Disclaimer: I do not own Buffy the Vampire Slayer. I do not own Stargate: SG-1. I am making no money from this.
“Giles!” Buffy’s voice rang out from the hall outside the Head of Council’s office. He ignored it and stayed seated behind his desk, looking over the open book in front of it. He had stopped reading when his Slayer had called his name, preferring instead to take on the semblance of not having heard her.
The room was cozy, with dark wooden inlay and a red carpet. The walls were concealed by bookshelves holding the less dangerous of his personal collection, though one of the walls was entirely taken up by a weapons rack bearing swords, knives, and other blades of various cultures and time periods. Light was provided by tall lamps each in a corner of the room and one by his desk. The drawers of the desk contained various things he was working on at any given moment, some were amulets and rings bearing enchantments, but mostly it was taken up by his notes and observations.
“Giles!” Buffy called him again.
Smiling inwardly, Rupert Giles wondered how long he could hold out before she would push her way in and drag him out to see whatever it was she was calling him for.
He rose from his seat and began re-shelving the ancient books littering the sturdy oak desk. If he was going to be forced to abandon his work for now, then he would prefer to move the priceless resources away from where various liquids could be spilled on them. He was just placing the last of the books in between Demons and Magical Beasts of the Mediterranean
and Dimensions of Terror: A Study
when Buffy shouted for him again.
“GILES! Get out here and meet your grandson!”
He nearly dropped the book in surprise. He was able to keep it from falling, and shoved it onto the bookshelf without looking. Turning he made his way out of the office.
“Buffy, you haven’t gone and had a baby, have you?” He asked, stepping out into the hall. Buffy stood there grinning mischievously, Xander behind her echoing her expression.
“Well, in a way…” Xander said. He shared a look with Buffy.
She continued his sentence, “It’s totally not our fault…”
Giles sighed. “What’s happened?”
Buffy and Xander moved aside to reveal one who they had apparently been blocking from view. Giles stared at the teenage boy in front of him. Blond and dark eyed, he wore the same playful expression as the two adults. Oh, dear. He had a bad feeling about this.
Xander rushed to explain, “Halfrek stopped by, there was wishing involved-.”
“Jack made the wish, not us,” Buffy interrupted. The boy, who Giles assumed must be Jack, sent her an annoyed glance she returned wholeheartedly.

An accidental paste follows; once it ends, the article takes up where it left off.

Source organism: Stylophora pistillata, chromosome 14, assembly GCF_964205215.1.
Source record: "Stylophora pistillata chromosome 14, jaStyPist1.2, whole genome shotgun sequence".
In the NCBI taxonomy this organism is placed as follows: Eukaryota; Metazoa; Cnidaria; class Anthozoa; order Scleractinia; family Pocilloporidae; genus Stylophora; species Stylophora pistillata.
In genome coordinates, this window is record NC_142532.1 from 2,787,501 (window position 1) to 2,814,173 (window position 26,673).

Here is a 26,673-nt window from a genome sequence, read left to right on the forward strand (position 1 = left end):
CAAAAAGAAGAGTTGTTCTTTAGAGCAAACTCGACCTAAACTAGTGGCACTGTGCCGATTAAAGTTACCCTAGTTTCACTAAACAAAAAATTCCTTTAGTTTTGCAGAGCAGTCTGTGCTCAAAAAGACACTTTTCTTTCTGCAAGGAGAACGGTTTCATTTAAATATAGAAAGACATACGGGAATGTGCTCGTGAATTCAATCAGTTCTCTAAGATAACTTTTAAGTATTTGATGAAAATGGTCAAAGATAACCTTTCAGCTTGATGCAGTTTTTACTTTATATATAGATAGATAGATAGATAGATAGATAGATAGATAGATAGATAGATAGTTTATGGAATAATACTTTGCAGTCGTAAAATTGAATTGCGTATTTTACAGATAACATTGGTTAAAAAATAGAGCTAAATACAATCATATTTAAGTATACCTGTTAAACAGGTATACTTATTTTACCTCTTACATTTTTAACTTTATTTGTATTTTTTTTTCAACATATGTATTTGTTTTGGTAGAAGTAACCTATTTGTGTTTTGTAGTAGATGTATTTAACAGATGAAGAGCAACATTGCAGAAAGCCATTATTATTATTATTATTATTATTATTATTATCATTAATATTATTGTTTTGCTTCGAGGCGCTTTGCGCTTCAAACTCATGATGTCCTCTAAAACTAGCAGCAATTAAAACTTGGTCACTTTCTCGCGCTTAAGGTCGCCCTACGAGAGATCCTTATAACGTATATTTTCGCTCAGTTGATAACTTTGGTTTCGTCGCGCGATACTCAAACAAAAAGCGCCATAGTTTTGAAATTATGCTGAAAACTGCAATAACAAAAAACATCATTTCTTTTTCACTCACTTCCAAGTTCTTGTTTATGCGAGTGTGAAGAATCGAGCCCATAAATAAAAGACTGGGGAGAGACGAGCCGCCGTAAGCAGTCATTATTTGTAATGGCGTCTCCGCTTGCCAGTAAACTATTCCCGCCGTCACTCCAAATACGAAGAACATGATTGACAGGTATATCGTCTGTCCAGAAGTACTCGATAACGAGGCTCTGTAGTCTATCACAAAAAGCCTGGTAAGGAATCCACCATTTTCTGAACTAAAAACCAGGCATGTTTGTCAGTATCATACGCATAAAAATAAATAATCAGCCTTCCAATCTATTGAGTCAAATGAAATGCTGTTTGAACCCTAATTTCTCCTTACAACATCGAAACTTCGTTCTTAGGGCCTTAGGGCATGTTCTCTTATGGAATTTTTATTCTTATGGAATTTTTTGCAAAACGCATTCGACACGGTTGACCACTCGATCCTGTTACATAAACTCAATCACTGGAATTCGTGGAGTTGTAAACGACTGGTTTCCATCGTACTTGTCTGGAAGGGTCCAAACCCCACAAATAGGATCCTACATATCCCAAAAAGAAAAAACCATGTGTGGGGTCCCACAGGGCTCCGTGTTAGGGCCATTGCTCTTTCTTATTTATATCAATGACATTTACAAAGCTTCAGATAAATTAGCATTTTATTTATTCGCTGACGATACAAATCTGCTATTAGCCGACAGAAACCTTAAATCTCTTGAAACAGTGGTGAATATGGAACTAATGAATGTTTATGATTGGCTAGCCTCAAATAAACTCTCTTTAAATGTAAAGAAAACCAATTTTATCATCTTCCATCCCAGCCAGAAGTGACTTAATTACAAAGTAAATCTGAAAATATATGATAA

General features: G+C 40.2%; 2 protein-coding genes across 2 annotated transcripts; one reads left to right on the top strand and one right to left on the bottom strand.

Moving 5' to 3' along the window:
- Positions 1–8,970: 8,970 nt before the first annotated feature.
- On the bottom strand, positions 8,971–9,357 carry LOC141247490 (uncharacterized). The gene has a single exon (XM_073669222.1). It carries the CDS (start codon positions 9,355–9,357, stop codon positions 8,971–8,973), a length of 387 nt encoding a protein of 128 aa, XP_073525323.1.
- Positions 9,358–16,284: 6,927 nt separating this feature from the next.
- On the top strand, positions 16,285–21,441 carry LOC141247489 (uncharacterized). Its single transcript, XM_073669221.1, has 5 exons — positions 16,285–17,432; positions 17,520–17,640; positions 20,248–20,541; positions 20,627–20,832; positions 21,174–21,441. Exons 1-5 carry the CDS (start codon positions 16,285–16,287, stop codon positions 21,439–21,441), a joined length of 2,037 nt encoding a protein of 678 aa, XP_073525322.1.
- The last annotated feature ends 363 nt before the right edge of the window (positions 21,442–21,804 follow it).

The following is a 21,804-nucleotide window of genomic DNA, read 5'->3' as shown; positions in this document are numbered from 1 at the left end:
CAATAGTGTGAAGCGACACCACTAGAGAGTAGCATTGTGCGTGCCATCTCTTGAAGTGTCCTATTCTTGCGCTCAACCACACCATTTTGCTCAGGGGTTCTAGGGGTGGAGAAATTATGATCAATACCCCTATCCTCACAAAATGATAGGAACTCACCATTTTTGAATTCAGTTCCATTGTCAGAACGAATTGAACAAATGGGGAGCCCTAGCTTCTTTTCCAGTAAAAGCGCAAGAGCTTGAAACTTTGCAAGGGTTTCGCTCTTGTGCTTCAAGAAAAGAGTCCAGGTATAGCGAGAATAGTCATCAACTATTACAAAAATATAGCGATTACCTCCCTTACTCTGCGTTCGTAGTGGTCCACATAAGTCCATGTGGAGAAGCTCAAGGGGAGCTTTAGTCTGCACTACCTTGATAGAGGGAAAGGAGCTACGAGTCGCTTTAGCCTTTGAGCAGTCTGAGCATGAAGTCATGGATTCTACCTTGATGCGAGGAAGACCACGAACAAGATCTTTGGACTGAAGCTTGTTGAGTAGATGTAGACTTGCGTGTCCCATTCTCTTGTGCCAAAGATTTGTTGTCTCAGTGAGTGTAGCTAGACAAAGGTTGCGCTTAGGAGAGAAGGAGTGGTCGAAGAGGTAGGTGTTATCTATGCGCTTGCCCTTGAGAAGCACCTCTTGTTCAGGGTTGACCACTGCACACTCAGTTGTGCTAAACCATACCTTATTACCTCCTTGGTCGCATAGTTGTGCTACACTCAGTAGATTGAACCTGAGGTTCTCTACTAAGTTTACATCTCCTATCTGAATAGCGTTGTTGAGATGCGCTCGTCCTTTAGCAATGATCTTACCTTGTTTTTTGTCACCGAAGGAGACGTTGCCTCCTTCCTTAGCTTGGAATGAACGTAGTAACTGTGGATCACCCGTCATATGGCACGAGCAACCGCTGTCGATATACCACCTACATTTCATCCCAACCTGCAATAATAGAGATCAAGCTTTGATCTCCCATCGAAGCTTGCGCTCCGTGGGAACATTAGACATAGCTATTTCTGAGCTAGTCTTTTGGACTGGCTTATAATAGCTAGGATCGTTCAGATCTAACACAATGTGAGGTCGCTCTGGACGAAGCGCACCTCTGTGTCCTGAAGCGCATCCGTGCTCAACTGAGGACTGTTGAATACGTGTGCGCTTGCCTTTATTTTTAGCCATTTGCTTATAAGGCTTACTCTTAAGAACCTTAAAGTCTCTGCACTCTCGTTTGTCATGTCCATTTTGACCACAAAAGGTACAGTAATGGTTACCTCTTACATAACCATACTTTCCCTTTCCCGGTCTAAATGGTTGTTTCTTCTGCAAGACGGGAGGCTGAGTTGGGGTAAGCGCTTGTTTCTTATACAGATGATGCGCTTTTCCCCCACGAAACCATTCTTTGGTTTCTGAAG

“And now Jack is ours,” Xander finished. Giles took off his glasses and began polishing them, the damn things always fogged up when he was startled.
“And I am his grandfather, how?” He asked, resigned. Buffy and Xander shared another look, Jack shyly sticking close to Xander. It seemed Buffy was elected to explain this time, as she took a small step forward.
“Well, we all decided that since none of us really have a dad and how you were always there for us, that you were kind of our father-figure,” Buffy said, looking him in the eye.
“So that makes you Jack’s grandfather,” Xander told him, pulling the boy over gently by the arm.
“Here, get to know each other, you can do the whole bonding thing,” he said.
Jack rolled his eyes, “I can take care of myself you know.”
He stood by Giles with his arms crossed, looking rather put-upon.
“Of course, but how will you be one of the family if you don’t meet all the members?” Buffy asked. Jack opened his mouth to respond, but Buffy stopped him, saying: “Rhetorical question.”
“Very well,” Giles said. He’d better get a longer explanation later, but seeing as how Buffy and Xander were dressed for Slaying, he’d let them go, just this once.
“What sort of things do you like?” He asked Jack, leading him off to one of the lounges. It seemed he’d be babysitting tonight. And here he'd thought he'd sworn never to do it again, after that time with Dawn. If Jack wanted to eat cookie dough and listen to aggressively perky music, he was out of luck.
“Fishing, opera, the Simpsons, seventies music, hockey,” Jack answered, surprising the Watcher. He laid a friendly hand on the boy’s shoulder, guiding him toward the stairs and the lounge.
“Really? I think we’ll get on well, indeed.”
If this boy was to be a new ‘Scooby,’ at that moment Giles felt they couldn’t have found anyone better.
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